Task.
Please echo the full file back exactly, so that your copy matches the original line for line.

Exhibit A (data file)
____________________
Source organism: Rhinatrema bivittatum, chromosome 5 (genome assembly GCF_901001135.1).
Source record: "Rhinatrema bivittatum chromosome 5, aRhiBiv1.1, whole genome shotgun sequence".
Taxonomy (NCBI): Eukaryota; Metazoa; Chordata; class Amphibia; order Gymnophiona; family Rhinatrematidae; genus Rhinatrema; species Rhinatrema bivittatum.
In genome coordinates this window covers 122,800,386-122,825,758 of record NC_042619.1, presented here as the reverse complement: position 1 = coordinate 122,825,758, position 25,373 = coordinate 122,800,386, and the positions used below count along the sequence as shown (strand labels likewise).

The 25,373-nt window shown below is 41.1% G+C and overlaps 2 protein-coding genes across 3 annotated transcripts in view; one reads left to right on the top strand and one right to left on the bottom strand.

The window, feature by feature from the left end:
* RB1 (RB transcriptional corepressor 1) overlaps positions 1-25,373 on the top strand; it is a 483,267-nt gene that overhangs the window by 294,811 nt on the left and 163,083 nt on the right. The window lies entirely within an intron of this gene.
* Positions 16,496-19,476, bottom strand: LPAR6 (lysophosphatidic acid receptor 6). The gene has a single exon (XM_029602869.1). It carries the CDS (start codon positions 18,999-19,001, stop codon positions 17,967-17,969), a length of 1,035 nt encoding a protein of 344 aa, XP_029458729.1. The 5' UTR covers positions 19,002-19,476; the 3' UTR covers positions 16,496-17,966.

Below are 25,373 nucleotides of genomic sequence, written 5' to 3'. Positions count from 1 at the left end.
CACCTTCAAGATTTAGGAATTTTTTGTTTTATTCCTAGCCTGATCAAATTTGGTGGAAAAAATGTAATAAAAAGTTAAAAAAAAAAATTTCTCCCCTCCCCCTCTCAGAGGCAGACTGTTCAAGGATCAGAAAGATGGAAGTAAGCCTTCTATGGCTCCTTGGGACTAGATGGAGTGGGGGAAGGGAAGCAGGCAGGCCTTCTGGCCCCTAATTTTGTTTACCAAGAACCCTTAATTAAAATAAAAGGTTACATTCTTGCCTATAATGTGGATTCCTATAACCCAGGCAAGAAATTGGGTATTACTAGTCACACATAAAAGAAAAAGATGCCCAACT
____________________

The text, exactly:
Source organism: Rhinatrema bivittatum, chromosome 5 (genome assembly GCF_901001135.1).
Source record: "Rhinatrema bivittatum chromosome 5, aRhiBiv1.1, whole genome shotgun sequence".
Taxonomy (NCBI): Eukaryota; Metazoa; Chordata; class Amphibia; order Gymnophiona; family Rhinatrematidae; genus Rhinatrema; species Rhinatrema bivittatum.
In genome coordinates this window covers 122,800,386-122,825,758 of record NC_042619.1, presented here as the reverse complement: position 1 = coordinate 122,825,758, position 25,373 = coordinate 122,800,386, and the positions used below count along the sequence as shown (strand labels likewise).

The 25,373-nt window shown below is 41.1% G+C and overlaps 2 protein-coding genes across 3 annotated transcripts in view; one reads left to right on the top strand and one right to left on the bottom strand.

The window, feature by feature from the left end:
* RB1 (RB transcriptional corepressor 1) overlaps positions 1-25,373 on the top strand; it is a 483,267-nt gene that overhangs the window by 294,811 nt on the left and 163,083 nt on the right. The window lies entirely within an intron of this gene.
* Positions 16,496-19,476, bottom strand: LPAR6 (lysophosphatidic acid receptor 6). The gene has a single exon (XM_029602869.1). It carries the CDS (start codon positions 18,999-19,001, stop codon positions 17,967-17,969), a length of 1,035 nt encoding a protein of 344 aa, XP_029458729.1. The 5' UTR covers positions 19,002-19,476; the 3' UTR covers positions 16,496-17,966.

Below are 25,373 nucleotides of genomic sequence, written 5' to 3'. Positions count from 1 at the left end.
CACCTTCAAGATTTAGGAATTTTTTGTTTTATTCCTAGCCTGATCAAATTTGGTGGAAAAAATGTAATAAAAAGTTAAAAAAAAAAATTTCTCCCCTCCCCCTCTCAGAGGCAGACTGTTCAAGGATCAGAAAGATGGAAGTAAGCCTTCTATGGCTCCTTGGGACTAGATGGAGTGGGGGAAGGGAAGCAGGCAGGCCTTCTGGCCCCTAATTTTGTTTACCAAGAACCCTTAATTAAAATAAAAGGTTACATTCTTGCCTATAATGTGGATTCCTATAACCCAGGCAAGAAATTGGGTATTACTAGTCACACATAAAAGAAAAAGATGCCCAACT